What is it?
Sprint (NYSE:S) announced that it will extend its double data promotion to October 31, match AT&T's doubled data tier promotional pricing at specific levels, and opened up one new data tier for consumers.
Additionally, Sprint enhanced its Business Share plan for the month in terms of pricing, more data, and any device access charges for a year.
Verizon (NYSE: VZ) Wireless also announced a limited time double data promotion, matching price point and data levels of AT&T announced two days earlier. Similar to competitors, the promotion ends on October 31st.
- Sprint CEO Claure has stated that it provides the best value in wireless and by reacting aggressively and quickly (2 days), he is backing up this very public claim.
- The Sprint response seeks to protect and upsell existing high value and data hungry customers. This demographic may be very small in the near term, but over time as subscribers see lower priced higher data bucket options, their data consumption will invariably increase further.
- Unlike its September Family Pack promotion in which only new customers could take advantage of the offer, current customers are able to participate. Clearly, Sprint learned a lesson to not alienate existing subscribers. Similar to AT&T's Mobile Share Value promotion, current customers need to proactively engage Sprint representatives to take advantage of the promotion.
- On the business side, Sprint's Business Share plans take a clearly offensive tone. They are extremely aggressive on multiple levels.
o No promotion expiration unlike that of the consumer Family Share promotional levels. It rewards business accounts with cheaper pricing than the consumer plan at >80GB thresholds.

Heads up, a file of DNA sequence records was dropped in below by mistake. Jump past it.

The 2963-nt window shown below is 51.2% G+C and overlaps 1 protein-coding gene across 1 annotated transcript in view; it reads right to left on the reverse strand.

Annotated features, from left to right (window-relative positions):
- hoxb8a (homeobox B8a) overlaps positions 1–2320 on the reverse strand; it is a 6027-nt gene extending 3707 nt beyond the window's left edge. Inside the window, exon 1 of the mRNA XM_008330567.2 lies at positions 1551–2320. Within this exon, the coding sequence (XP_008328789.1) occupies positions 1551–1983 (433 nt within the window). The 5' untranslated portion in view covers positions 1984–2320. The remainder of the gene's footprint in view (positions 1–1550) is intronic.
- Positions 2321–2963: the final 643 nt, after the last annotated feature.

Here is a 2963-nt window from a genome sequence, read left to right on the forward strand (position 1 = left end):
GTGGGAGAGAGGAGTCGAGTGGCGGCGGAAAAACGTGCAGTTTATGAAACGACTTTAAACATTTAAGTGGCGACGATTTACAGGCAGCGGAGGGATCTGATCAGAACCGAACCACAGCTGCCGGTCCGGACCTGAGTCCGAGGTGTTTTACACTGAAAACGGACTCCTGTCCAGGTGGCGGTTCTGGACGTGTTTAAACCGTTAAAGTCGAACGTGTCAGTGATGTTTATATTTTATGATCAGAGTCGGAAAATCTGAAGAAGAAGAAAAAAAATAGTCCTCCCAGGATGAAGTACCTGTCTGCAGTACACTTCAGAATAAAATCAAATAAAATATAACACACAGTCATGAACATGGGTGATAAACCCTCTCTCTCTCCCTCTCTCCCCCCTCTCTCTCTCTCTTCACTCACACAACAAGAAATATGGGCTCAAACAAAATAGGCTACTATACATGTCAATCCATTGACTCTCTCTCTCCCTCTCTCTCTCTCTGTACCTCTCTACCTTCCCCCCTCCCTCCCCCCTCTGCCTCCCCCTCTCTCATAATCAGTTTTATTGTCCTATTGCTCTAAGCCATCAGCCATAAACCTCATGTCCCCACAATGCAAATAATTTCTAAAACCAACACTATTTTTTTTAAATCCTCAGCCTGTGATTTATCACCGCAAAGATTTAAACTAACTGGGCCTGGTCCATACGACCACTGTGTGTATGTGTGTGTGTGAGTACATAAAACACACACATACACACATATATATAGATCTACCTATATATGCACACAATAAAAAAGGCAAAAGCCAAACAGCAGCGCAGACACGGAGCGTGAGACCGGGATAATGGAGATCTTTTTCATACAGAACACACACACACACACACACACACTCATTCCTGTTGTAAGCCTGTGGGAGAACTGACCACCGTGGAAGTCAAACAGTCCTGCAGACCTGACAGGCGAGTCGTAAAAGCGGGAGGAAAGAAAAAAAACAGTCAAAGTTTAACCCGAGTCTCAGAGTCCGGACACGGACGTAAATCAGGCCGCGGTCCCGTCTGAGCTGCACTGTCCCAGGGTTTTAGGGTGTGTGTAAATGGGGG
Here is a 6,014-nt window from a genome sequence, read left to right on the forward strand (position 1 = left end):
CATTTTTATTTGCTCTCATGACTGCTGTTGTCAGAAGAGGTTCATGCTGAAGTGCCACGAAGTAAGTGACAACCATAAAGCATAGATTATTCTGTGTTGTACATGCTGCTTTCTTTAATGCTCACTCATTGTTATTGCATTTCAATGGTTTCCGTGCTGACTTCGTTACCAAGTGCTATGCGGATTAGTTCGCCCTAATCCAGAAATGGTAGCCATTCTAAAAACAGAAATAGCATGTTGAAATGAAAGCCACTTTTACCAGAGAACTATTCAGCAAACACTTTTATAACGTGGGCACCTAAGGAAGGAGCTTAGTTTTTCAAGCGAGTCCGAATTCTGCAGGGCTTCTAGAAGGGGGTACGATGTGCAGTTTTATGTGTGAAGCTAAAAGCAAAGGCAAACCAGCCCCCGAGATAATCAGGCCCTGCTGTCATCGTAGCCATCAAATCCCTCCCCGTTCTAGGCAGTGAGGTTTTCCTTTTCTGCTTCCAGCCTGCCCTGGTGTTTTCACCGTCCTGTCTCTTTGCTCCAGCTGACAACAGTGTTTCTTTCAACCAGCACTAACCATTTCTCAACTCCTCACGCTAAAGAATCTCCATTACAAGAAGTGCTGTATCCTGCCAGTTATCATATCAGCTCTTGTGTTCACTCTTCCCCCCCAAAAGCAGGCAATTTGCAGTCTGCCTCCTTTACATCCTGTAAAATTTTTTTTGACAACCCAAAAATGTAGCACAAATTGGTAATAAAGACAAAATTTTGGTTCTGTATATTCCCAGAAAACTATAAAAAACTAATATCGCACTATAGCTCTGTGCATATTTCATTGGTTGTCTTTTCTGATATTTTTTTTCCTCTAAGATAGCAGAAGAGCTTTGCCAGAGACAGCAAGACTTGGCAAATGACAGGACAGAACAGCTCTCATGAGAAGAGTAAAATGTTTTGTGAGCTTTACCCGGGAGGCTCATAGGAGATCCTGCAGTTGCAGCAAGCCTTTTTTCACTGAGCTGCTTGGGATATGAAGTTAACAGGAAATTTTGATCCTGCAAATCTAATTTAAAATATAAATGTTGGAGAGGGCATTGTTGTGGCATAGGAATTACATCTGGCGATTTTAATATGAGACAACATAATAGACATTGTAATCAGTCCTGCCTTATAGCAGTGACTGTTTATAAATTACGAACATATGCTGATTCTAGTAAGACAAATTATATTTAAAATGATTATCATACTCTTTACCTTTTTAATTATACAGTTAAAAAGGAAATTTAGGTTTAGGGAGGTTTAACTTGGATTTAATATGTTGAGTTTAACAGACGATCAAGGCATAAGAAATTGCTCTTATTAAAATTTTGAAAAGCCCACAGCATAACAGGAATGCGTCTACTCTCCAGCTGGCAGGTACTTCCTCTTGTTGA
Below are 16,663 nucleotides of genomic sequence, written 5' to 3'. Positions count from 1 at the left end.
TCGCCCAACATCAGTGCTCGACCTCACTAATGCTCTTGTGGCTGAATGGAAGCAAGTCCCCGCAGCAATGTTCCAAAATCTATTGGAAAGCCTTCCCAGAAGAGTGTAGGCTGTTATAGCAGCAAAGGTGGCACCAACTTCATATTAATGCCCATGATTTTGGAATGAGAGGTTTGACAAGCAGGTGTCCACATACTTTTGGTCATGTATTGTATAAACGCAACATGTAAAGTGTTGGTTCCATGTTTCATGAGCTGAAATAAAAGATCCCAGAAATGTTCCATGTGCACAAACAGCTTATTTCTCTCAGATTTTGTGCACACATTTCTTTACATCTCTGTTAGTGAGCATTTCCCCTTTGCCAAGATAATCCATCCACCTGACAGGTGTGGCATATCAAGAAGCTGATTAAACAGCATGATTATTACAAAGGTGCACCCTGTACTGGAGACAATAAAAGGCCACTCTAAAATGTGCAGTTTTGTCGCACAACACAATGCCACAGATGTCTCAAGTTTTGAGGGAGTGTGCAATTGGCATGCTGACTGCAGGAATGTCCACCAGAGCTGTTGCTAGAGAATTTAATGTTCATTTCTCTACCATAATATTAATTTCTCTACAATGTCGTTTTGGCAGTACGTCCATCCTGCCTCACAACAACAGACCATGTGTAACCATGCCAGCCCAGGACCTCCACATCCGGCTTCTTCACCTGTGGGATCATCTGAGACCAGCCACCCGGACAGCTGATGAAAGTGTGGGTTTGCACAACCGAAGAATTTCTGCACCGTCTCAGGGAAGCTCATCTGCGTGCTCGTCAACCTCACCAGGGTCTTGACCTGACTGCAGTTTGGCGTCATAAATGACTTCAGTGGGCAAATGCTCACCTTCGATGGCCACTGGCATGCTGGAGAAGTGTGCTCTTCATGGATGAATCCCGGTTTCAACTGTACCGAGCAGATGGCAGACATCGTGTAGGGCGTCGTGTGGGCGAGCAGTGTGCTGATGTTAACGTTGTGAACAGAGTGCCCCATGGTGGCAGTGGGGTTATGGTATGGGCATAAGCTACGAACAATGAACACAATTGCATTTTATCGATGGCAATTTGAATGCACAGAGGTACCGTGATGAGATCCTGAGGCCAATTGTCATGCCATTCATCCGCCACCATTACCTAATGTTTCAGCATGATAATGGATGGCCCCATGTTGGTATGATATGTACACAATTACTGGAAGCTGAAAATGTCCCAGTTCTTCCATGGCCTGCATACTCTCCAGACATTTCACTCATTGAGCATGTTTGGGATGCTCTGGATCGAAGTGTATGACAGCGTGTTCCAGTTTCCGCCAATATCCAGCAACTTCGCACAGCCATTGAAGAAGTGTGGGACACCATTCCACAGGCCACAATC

o Lower than rival pricing and a new and healthy 200GB data level.
- Verizon needed to quickly blunt specifically AT&T's promotion. As its chief competitor, any price and value gap could not have been left without a competitive response.
- In addition to the high data tiers that draw the most attention, Verizon corrected and enhanced its $110 price point - moving from 12 to 15 GB. This was specifically a move against AT&T to draw the mid-tier customer who did not want either to opt for $130 30 GB promo or needed that much data. At the same price point, AT&T on a non-promotional basis kept the same $130/15 GB level. Therefore, anyone contemplating switching and comparing the same 15 GB level between AT&T and Verizon Wireless would see Verizon at the lower price point.
- More interesting is the battleground at the high data tiers (see the chart above). AT&T and Verizon Wireless are again at price parity while Sprint definitely shows a price and value gap against larger competitors. The challenge for Sprint is to find those customers who are data hungry and see price value. Whether these are upselling or switchers is unclear.
Carriers want their cake and eat it too. By doing limited time promotions, there is a call to action and can in essence help lock customers in the very competitive fourth quarter. Any customer retained with the stickiness of more data is obviously a minimal churn risk. Moreover, it can retain its plan structure without modification. In essence, it serves as a reference bar to show the value of the promotion and should help close sales.
On paper, Sprint's Business Share plan is an impressive offering as it provides a compelling package for businesses to switch from AT&T and Verizon Wireless. Throw in free devices on top of free switching and anyone looking at controlling expenses will give the offer a look. However, both the bigger rivals will of course play the network card to counter. Sprint's challenge is to make buyers believe that the network is getting better daily and back that up.
Given that it seems easy to run promotions, the stage is set for more promotion wars after October 31, especially when each carrier launches its entire holiday device portfolio, some of which could be wearables and tablets.
Disclosure: The author is long VZ.
The author wrote this article themselves, and it expresses their own opinions. The author is not receiving compensation for it (other than from Seeking Alpha). The author has no business relationship with any company whose stock is mentioned in this article.
Additional disclosure: The author has a small long position in VZ